This Week in Trayf News
A battle over swine semantics gets deadly
The New York Daily News (unsurprisingly) picked up this story out of St. Louis.
John Cunningham, 43, was having a heated discussion early Monday with his maternal uncle, Lessie Lowe, 44, about the pork they were planning to cook, the St. Louis Post-Dispatch reported Tuesday.
The imbroglio stemmed from Cunningham calling the meat “pork steaks,” while Lowe referred to them as “pork chops,” the newspaper said.
From there, the two had to be separated by another person in the home before Cunningham allegedly grabbed a shotgun and fired at Lowe, police said.
This is, obviously, a very dark story, but what followed in the press account was also pretty macabre. From the Post-Dispatch:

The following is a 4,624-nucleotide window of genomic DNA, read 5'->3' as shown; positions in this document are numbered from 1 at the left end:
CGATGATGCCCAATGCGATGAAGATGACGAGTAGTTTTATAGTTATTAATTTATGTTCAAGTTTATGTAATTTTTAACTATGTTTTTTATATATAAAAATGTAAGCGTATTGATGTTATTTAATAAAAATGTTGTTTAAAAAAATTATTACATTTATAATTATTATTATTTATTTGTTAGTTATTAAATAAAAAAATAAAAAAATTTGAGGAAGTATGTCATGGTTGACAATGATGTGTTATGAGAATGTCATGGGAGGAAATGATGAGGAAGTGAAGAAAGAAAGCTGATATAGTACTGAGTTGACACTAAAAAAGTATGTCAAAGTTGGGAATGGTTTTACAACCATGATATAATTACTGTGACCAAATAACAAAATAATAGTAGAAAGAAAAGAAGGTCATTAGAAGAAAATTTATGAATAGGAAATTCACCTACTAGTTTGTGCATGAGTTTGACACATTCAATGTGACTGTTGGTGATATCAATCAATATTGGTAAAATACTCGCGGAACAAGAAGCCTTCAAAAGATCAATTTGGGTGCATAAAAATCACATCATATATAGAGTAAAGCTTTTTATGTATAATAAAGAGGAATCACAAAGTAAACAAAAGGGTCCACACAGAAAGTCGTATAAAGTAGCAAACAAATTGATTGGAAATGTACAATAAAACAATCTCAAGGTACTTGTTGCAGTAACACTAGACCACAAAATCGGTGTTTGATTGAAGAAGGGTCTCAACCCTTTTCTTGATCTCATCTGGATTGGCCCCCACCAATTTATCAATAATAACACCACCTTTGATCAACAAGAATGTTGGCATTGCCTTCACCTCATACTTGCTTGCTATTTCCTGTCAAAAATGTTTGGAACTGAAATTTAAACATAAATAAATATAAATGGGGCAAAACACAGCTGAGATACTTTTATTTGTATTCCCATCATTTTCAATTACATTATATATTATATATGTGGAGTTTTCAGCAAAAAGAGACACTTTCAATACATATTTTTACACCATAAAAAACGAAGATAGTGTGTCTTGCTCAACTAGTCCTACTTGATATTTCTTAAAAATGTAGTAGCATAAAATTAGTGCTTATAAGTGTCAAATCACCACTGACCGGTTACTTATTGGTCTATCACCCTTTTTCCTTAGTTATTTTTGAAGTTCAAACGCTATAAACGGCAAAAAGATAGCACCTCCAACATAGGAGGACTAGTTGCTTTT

Lowe died later at Barnes-Jewish Hospital. Cunningham, who was correct about the meat, was taken into custody.
Beyond the irony that the victim was brought to a Jewish hospital, the fact that the winner in the debate about the cut of pork was determined is also slightly insane. The Riverfront Times, took it one step further and called an expert on pork named Joe LeGrand to explain the issue. Here’s how the issue was summed up:
A pork steak is cut from the pig’s shoulder (which is also confusingly known as a “pork butt,” because it apparently used to be shipped in barrels called “butts”). In a cow, the analogous cut would be chuck roast.
A pork chop, however, is cut from the back loin. In a cow, the analogous cut would be T-bone.
“People tend to overcook pork,” LeGrand says. But pork steaks contain more fat and take longer, so they tend to turn out better for most folks (because people accidentally cook them correctly).
So whether you’re grilling or arguing with a family member, the concept is the same: Do not overheat.